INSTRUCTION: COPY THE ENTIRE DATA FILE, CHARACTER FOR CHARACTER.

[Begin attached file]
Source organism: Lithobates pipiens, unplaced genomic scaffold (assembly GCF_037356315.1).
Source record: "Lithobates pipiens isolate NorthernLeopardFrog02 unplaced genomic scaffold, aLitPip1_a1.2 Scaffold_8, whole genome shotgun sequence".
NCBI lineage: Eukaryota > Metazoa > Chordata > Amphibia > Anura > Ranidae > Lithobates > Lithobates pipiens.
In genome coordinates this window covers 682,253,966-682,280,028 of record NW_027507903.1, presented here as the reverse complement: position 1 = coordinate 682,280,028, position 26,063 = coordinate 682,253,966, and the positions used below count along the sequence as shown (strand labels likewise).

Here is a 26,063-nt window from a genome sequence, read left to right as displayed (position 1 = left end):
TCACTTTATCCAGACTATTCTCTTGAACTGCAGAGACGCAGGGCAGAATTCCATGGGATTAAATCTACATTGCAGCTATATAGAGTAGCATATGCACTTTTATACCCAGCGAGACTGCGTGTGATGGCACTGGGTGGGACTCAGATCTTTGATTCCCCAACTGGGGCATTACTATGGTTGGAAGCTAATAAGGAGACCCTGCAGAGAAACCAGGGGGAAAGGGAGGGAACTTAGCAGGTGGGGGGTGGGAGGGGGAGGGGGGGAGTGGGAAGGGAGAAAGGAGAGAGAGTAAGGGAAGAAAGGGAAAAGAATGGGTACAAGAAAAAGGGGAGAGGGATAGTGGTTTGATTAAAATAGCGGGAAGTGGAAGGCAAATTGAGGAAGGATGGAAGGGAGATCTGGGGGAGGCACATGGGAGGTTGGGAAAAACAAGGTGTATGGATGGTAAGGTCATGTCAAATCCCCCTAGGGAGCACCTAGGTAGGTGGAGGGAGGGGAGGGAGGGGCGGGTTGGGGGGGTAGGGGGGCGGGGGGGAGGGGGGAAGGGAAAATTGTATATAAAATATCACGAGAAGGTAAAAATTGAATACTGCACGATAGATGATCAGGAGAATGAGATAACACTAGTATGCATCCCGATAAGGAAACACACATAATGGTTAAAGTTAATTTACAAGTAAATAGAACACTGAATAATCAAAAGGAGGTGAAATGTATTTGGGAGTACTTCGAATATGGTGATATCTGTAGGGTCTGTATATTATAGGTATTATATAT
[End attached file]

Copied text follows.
Source organism: Lithobates pipiens, unplaced genomic scaffold (assembly GCF_037356315.1).
Source record: "Lithobates pipiens isolate NorthernLeopardFrog02 unplaced genomic scaffold, aLitPip1_a1.2 Scaffold_8, whole genome shotgun sequence".
NCBI lineage: Eukaryota > Metazoa > Chordata > Amphibia > Anura > Ranidae > Lithobates > Lithobates pipiens.
In genome coordinates this window covers 682,253,966-682,280,028 of record NW_027507903.1, presented here as the reverse complement: position 1 = coordinate 682,280,028, position 26,063 = coordinate 682,253,966, and the positions used below count along the sequence as shown (strand labels likewise).

Here is a 26,063-nt window from a genome sequence, read left to right as displayed (position 1 = left end):
TCACTTTATCCAGACTATTCTCTTGAACTGCAGAGACGCAGGGCAGAATTCCATGGGATTAAATCTACATTGCAGCTATATAGAGTAGCATATGCACTTTTATACCCAGCGAGACTGCGTGTGATGGCACTGGGTGGGACTCAGATCTTTGATTCCCCAACTGGGGCATTACTATGGTTGGAAGCTAATAAGGAGACCCTGCAGAGAAACCAGGGGGAAAGGGAGGGAACTTAGCAGGTGGGGGGTGGGAGGGGGAGGGGGGGAGTGGGAAGGGAGAAAGGAGAGAGAGTAAGGGAAGAAAGGGAAAAGAATGGGTACAAGAAAAAGGGGAGAGGGATAGTGGTTTGATTAAAATAGCGGGAAGTGGAAGGCAAATTGAGGAAGGATGGAAGGGAGATCTGGGGGAGGCACATGGGAGGTTGGGAAAAACAAGGTGTATGGATGGTAAGGTCATGTCAAATCCCCCTAGGGAGCACCTAGGTAGGTGGAGGGAGGGGAGGGAGGGGCGGGTTGGGGGGGTAGGGGGGCGGGGGGGAGGGGGGAAGGGAAAATTGTATATAAAATATCACGAGAAGGTAAAAATTGAATACTGCACGATAGATGATCAGGAGAATGAGATAACACTAGTATGCATCCCGATAAGGAAACACACATAATGGTTAAAGTTAATTTACAAGTAAATAGAACACTGAATAATCAAAAGGAGGTGAAATGTATTTGGGAGTACTTCGAATATGGTGATATCTGTAGGGTCTGTATATTATAGGTATTATATAT